The Psalms through Three Thousand Years: Prayerbook of a Cloud of Witnesses

By William L. Holladay | Go to book overview

4
Psalms
for the Temple of Solomon

I turn now to psalms that appear to have arisen in the southern kingdom of Judah between the death of Solomon in 922 B.C.E. and the fall of Jerusalem in 587 B.C.E. We remind ourselves that there were several sanctuaries in the southern kingdom other than Solomon’s temple in Jerusalem. For example, the prophet Amos (approximately 755 B.C.E.) refers to a sanctuary at Beersheba (Amos 5:5; 8:14), forty-five miles (seventy-two kilometers) southeast of Jerusalem. It was only in 622 B.C.E. that King Josiah centralized worship at the temple in Jerusalem and forbade worship at outlying sanctuaries (2 Kings 22–23). One surmises then that there must have been psalms developed at these outlying sanctuaries, but we have no way to determine whether any of them survived into our biblical collection. We therefore turn to psalms that originated at the Jerusalem temple. One caution is necessary, however: as we attempt to visualize psalms in this context, we must be careful not to imagine that Jerusalem too grandly. Recent estimates suggest that the population of Jerusalem in David’s day was approximately two thousand, and that it grew to roughly thirty thousand by the time of Hezekiah (700 B.C.E.), remaining at that level until the fall of the city in 587 B.C.E.1 It was a modest city, at least by present-day standards.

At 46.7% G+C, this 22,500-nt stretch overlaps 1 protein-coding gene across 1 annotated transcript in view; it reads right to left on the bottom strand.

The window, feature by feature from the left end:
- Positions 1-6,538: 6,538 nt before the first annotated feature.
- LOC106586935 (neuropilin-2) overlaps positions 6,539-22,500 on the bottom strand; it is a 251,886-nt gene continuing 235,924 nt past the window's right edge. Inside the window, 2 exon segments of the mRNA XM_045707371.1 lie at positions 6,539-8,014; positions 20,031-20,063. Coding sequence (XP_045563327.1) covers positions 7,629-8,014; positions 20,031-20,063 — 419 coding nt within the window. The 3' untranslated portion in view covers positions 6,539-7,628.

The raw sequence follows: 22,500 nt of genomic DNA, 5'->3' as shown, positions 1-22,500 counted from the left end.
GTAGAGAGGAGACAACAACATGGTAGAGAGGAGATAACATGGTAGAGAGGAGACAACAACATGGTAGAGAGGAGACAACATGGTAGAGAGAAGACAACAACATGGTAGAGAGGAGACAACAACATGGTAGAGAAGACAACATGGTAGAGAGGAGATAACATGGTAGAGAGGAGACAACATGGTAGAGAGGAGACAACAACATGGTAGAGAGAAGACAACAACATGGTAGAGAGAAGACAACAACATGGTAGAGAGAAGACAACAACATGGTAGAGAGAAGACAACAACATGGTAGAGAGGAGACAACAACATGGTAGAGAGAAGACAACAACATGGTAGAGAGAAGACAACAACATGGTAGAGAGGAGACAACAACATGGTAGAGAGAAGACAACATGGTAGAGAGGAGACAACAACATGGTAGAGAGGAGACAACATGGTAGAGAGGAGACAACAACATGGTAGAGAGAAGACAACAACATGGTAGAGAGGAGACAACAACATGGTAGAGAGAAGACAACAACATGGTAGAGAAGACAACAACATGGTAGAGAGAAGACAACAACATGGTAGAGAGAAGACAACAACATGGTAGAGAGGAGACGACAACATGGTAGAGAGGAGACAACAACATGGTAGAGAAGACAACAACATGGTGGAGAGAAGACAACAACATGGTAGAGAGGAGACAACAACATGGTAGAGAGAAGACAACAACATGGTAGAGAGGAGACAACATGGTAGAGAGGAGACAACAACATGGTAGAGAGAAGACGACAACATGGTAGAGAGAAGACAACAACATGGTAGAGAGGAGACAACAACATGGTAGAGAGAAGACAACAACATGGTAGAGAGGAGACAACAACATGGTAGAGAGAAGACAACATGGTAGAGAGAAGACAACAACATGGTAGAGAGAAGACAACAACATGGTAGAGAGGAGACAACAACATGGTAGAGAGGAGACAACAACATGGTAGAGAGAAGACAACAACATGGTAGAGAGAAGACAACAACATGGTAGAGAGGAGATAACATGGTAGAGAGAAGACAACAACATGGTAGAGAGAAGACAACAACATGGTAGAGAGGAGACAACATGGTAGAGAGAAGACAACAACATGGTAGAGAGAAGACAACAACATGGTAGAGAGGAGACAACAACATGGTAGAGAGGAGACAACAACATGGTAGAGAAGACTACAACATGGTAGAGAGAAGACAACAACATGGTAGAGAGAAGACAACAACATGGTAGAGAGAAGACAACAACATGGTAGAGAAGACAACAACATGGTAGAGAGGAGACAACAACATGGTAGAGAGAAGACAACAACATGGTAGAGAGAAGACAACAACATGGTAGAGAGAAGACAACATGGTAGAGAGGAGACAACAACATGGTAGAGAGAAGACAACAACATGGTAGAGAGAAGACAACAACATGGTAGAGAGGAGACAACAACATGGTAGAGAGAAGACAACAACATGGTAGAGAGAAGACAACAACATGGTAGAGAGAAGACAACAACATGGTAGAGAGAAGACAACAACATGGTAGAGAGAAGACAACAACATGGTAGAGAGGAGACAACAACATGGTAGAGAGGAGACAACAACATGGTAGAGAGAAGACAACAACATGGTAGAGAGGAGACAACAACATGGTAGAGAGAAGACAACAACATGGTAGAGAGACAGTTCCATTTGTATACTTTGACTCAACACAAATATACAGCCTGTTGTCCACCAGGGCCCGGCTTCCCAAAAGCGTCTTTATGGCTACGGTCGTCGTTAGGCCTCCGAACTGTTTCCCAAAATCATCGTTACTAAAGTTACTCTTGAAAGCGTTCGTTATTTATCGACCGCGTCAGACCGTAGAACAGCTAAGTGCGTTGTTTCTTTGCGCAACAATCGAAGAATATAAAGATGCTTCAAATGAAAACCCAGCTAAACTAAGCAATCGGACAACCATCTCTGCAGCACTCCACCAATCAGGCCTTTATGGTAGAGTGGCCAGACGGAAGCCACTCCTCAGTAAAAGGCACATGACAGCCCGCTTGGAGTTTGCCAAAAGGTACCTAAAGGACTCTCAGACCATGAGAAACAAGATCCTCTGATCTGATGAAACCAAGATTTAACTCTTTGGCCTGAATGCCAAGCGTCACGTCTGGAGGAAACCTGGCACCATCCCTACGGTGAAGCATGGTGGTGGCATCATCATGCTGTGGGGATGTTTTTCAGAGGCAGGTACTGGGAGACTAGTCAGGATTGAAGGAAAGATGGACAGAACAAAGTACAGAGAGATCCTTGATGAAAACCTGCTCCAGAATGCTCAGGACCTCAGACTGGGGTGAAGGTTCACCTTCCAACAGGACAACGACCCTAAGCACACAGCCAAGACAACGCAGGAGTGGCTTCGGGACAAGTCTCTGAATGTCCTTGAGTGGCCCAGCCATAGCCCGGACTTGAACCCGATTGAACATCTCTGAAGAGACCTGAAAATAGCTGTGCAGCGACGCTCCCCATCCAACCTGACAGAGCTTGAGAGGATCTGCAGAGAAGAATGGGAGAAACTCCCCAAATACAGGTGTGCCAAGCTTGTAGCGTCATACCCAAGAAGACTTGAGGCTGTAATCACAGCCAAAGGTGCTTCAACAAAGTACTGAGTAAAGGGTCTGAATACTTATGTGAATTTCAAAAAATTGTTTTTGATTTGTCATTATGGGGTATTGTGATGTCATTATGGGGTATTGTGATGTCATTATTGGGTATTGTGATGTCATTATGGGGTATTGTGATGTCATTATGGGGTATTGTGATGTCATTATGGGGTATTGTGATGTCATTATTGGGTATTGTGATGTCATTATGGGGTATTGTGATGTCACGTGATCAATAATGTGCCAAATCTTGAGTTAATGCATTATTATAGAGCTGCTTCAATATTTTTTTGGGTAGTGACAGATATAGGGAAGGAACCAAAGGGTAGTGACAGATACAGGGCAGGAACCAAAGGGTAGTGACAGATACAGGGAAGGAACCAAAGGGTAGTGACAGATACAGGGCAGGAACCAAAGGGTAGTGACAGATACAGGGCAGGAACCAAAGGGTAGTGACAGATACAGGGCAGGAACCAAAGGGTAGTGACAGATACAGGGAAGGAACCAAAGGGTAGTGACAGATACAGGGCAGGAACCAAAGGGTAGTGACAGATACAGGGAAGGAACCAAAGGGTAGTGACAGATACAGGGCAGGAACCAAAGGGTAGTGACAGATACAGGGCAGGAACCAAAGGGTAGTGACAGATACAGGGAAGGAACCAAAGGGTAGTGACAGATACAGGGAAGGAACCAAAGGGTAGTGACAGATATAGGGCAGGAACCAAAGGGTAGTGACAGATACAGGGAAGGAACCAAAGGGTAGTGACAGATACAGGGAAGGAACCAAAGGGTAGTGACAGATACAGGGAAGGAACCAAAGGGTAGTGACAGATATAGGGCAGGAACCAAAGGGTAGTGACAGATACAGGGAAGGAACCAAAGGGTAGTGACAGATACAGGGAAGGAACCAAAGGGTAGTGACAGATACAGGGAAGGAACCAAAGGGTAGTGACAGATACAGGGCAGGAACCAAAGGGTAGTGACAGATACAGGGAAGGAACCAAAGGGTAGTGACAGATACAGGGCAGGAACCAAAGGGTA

The Nature of Our Evidence

How might we identify these pre-exilic Jerusalemite psalms? I can think of three kinds of evidence that can be brought to bear. The first is the identification of royal psalms: psalms that presuppose the king as speaker or addressee, if they are not of northern origin, must be southern psalms from the monarchical period, because royal psalms would not have been written after the monarchy had ceased to be. The second is the identification of psalms offering unique features of theology or phraseology appropriate to the pre-exilic period. The third is the identification of psalms from which the pre-exilic prophets drew: if a prophetic oracle is genuine to one of the pre-exilic prophets (who can be dated), and that oracle draws on a

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